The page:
By Kelley Weiss, CHCF Center for Health Reporting
Despite promises by President Obama that people can keep the insurance they have once Obamacare is in full effect in January, millions of people nationally will have to upgrade their policies.
That’s because these people have “bare bones” plans that don’t meet the Affordable Care Act benefit standards.
Darren Hall is one of those people. He runs a pool service company in Sacramento. Since he’s self-employed he doesn’t get health insurance through his job, but buys it on his own.
He says it’s worked out pretty well until this spring when his monthly premium spiked from $250 a month to $300 dollars overnight.
So he says he looked for a better deal and found another health insurance policy for half as much.
“As a small business you have your ups and downs and so every dollar does count,” Hall says. “Another $150, that’s half a truck payment right there."
Hall got this new policy in April and it’s another high-deductible health plan. He pays for the first $1,500 of medical care out-of-pocket to meet his deductible. He doesn’t get coverage for certain benefits but that leaves him with a lower monthly premium.
Since he’s hardly needed any medical care in the last 14 years, Hall says it’s been just fine.
“The amount of times I’ve been to see a doctor I can probably count on one hand,” he says.
But Hall says now there’s a problem. He’s going to have to choose another insurance policy soon because his doesn’t meet the standards under the Affordable Care Act.
“Folks are going to have to buy more comprehensive policies, generally, in 2014,” says Micah Weinberg, a senior policy consultant with the Bay Area Council.
He says a small portion of people might be able to keep their policy if they have a grandfathered plan, meaning they had it on March 23, 2010. But he says Hall and millions of other people have individual health plans today that won’t cut it.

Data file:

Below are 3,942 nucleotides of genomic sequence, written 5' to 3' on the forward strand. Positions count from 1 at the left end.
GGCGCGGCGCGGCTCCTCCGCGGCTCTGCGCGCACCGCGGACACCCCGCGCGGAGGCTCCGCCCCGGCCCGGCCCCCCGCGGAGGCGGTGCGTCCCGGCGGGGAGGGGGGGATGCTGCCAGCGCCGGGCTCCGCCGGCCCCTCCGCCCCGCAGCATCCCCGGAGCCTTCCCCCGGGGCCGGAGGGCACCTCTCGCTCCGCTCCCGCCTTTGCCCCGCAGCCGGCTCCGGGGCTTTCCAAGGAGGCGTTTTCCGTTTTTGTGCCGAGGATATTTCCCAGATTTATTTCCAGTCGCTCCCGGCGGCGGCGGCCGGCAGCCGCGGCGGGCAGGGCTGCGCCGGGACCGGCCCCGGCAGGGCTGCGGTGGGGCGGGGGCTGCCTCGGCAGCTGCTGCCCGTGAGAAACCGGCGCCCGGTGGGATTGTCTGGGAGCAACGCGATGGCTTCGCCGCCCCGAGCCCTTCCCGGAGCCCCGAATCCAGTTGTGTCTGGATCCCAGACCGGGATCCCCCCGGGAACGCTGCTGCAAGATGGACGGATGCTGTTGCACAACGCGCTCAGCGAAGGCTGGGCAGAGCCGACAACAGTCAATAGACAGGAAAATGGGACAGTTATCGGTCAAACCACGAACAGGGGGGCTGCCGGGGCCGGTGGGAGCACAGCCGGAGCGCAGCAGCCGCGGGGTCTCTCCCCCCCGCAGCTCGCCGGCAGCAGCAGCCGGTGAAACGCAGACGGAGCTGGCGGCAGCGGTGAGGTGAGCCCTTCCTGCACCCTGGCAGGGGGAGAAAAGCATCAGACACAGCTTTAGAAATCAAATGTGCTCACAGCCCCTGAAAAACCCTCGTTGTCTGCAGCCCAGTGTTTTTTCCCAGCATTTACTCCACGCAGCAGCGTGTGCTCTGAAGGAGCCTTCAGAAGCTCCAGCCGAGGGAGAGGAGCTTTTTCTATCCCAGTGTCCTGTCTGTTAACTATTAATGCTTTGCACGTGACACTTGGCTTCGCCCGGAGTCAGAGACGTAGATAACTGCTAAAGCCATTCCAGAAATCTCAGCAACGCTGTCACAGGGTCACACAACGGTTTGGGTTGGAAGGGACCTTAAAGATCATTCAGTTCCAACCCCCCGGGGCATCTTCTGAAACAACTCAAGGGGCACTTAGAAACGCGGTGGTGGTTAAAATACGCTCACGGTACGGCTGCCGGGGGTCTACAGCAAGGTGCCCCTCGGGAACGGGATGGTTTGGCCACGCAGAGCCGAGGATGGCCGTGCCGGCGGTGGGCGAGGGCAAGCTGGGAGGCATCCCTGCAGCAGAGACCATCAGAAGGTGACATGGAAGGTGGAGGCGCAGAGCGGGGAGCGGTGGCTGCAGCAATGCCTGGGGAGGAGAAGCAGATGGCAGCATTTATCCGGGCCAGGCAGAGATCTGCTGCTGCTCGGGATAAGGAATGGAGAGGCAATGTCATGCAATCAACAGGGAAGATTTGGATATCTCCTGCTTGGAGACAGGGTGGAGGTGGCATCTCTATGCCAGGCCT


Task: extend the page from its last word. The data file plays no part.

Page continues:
“Most of the policies sold in the individual market are much skinnier than the policies provided by employers,” he says.
Weinberg says the Affordable Care Act requires all insurance policies to cover 10 benefits, including things like hospitalizations, maternity care or prescription drugs. The idea, he says, is to protect people with a high deductible plan, like Darren Hall, from financial calamity.
“A lot of what the Affordable Care Act does is prevent moments of terror, panic, bankruptcy that we didn’t anticipate were even going to happen,” Weinberg says.
Obamacare will do this, he says, by making insurers pick up at least 60 percent of medical costs. And it caps out-of-pocket spending for individuals to around $6,400 per year.
People can also get help if they buy a plan on the newly formed health care marketplaces and qualify for a subsidy. But this won’t help everyone. Take, for example, the two million people in California who buy insurance on their own today. Only about a third will qualify for tax subsidies. Darren Hall makes too much money to qualify.
Sarah Aquino, of Integrated Benefits and Insurance Services Inc., says those who don’t qualify for a subsidy will likely see their premiums increase.
To qualify for a tax subsidy an individual has to make less than $46,000 a year, or 400 percent of the Federal Poverty Level.
But Aquino says most of her clients make more than that. Regardless, almost everyone has to have insurance or pay a fee come January. And Aquino says if that insurance is going to be more expensive, people will have a choice to make.
“The penalty for the individual mandate is $95 or one percent of your income,” she says. “So the question is will people who are healthy and don’t qualify for a subsidy come into the system?”
Aquino says the most important thing is for people to learn what their options are. And, she adds, it’s not a bad idea to start now.
This story was produced in collaboration with the California HealthCare Foundation Center for Health Reporting, a nonprofit news organization that focuses on California health issues. Based at the USC Annenberg School for Communication and Journalism, the center is funded by the nonpartisan California HealthCare Foundation. The story first appeared on NPR.